On my bookshelf: The Remains of the Day – Kazuo Ishiguro

I’ve only read one other Ishiguro book, ‘Never Let Me Go’, though he always pops up on my to-read list. I picked this one up in a charity shop, one of those glorious places which has a “3 for £1” table! Seeing as it won the Booker Prize, I thought it was worth 33p.

The plot is based around the character of Stevens, a butler in a grand house somewhere outside of London. The story starts in 1956, with Stevens starting essentially a roadtrip to Cornwall (woohoo!) to visit an old friend, the former housekeeper of the same house. The rest of the story unfolds through flashbacks and memories as we find out about the people that Stevens has met throughout his career and the pivotal moments throughout WWII that occurred in the house in which he works.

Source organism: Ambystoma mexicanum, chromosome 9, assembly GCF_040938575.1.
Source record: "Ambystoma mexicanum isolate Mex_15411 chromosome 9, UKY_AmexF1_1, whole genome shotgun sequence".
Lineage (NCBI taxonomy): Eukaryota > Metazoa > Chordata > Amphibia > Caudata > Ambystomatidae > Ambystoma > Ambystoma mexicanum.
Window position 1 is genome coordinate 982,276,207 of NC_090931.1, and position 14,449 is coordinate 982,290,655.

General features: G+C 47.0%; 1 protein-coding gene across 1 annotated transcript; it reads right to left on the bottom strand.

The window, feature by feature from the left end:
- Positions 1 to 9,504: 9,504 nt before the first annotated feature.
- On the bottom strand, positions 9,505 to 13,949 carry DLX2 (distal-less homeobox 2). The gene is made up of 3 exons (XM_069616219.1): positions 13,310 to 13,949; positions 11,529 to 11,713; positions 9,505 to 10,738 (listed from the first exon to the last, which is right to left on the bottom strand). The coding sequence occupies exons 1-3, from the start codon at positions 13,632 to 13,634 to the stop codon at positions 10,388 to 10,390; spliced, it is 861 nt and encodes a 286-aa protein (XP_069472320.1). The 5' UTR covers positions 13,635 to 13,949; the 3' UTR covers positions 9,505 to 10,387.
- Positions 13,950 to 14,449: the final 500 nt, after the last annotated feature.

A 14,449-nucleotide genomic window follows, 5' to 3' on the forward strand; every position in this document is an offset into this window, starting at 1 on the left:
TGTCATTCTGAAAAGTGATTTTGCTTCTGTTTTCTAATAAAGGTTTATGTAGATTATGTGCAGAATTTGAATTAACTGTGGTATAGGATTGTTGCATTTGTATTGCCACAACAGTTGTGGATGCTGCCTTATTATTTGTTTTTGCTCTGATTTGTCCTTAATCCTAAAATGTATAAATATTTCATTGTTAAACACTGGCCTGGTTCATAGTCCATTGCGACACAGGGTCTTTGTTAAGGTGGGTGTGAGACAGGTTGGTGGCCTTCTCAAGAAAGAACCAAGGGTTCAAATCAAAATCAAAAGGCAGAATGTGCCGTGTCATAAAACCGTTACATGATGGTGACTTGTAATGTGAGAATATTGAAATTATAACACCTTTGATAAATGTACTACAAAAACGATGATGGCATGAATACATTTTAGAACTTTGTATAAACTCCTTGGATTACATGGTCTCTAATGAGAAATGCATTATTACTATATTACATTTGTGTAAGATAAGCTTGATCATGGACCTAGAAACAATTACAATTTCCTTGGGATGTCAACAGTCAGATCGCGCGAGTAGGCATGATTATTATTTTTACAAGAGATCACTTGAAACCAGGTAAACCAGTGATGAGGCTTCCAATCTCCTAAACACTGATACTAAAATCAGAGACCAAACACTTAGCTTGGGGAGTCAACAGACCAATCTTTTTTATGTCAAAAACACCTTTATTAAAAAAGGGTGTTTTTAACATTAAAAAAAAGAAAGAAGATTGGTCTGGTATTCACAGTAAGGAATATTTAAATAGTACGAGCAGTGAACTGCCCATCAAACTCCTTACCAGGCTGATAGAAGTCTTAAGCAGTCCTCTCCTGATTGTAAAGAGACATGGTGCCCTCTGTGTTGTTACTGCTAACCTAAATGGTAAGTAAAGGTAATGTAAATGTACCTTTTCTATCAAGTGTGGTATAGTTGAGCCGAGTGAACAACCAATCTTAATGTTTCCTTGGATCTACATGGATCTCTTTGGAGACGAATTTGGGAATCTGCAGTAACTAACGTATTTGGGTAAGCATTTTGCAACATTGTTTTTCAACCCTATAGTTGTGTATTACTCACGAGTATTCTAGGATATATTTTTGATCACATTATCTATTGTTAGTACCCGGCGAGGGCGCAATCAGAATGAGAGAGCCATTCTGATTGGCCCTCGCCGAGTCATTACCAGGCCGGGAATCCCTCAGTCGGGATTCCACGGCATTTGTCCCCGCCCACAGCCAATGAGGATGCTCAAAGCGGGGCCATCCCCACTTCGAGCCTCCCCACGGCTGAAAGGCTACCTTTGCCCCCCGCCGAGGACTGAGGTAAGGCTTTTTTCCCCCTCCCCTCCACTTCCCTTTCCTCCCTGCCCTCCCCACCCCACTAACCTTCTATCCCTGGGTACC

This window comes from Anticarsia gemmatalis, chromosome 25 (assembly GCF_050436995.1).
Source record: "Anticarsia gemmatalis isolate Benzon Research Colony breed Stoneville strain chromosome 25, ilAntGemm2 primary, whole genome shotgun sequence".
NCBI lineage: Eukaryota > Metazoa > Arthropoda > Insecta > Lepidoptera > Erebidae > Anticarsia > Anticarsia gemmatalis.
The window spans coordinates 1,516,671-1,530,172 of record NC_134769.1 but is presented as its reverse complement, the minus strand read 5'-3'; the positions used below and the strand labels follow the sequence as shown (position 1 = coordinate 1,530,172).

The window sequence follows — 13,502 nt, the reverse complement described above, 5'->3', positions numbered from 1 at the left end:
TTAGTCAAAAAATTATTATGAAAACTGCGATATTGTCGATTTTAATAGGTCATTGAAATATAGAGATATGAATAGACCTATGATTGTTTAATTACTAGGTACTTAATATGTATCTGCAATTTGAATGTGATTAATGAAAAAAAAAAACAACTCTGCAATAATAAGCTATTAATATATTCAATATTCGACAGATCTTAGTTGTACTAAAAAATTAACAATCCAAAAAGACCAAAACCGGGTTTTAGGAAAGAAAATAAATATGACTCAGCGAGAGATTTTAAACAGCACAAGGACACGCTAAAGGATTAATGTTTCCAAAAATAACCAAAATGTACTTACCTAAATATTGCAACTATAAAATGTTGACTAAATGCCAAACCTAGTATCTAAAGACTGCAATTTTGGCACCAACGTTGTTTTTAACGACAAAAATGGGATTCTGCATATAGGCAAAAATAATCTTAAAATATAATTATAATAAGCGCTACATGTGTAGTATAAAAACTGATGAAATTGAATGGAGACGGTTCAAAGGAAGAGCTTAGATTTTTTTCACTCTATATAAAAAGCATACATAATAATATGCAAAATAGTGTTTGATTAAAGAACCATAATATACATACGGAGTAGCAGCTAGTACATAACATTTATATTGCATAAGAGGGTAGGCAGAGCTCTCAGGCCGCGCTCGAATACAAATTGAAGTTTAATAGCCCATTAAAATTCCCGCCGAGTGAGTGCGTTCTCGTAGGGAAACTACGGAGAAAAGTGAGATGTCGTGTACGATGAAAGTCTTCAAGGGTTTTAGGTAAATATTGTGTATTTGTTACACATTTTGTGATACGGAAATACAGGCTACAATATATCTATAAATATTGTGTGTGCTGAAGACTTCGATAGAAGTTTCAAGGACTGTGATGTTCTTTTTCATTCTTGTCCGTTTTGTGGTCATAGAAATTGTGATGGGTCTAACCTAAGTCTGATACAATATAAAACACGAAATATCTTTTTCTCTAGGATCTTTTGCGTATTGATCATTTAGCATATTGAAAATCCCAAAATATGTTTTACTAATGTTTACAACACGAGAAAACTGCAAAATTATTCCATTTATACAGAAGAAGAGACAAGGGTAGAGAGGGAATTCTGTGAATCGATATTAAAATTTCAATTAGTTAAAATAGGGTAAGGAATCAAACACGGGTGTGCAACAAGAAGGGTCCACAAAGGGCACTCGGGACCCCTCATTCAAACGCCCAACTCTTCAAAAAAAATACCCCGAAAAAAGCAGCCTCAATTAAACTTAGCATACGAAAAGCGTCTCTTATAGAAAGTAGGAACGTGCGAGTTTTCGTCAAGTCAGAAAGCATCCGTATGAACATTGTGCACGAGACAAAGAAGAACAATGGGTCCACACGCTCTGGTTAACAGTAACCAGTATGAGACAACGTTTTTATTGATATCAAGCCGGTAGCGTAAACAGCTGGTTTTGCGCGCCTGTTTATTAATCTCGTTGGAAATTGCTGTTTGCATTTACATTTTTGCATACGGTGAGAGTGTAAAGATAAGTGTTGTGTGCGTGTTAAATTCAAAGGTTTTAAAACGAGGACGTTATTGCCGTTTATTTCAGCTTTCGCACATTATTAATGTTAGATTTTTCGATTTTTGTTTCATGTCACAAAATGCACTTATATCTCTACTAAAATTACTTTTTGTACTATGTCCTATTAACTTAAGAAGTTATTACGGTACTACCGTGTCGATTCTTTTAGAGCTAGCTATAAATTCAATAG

There’s a quote from a review on the back of the book describing it as “dreamy” and “beguiling” and I have to agree with the first of those. Slow-paced and with a painfully formal protagonist, the plot unfolds in layers, revealing more about the central characters and subtle hints of the events of the past, reminding us of the impact of the war on everyone, no matter how far removed from the battlefields.

I finished the book feeling almost unsatisfied and frustrated with the character of Stevens, so bound by his deferential personality that he couldn’t express his feelings, even to his dying father. It’s an interesting story, but not one that I felt particularly affected by or attached to, so it’s going back to the charity shop for someone else to enjoy.

A respectable 6/10

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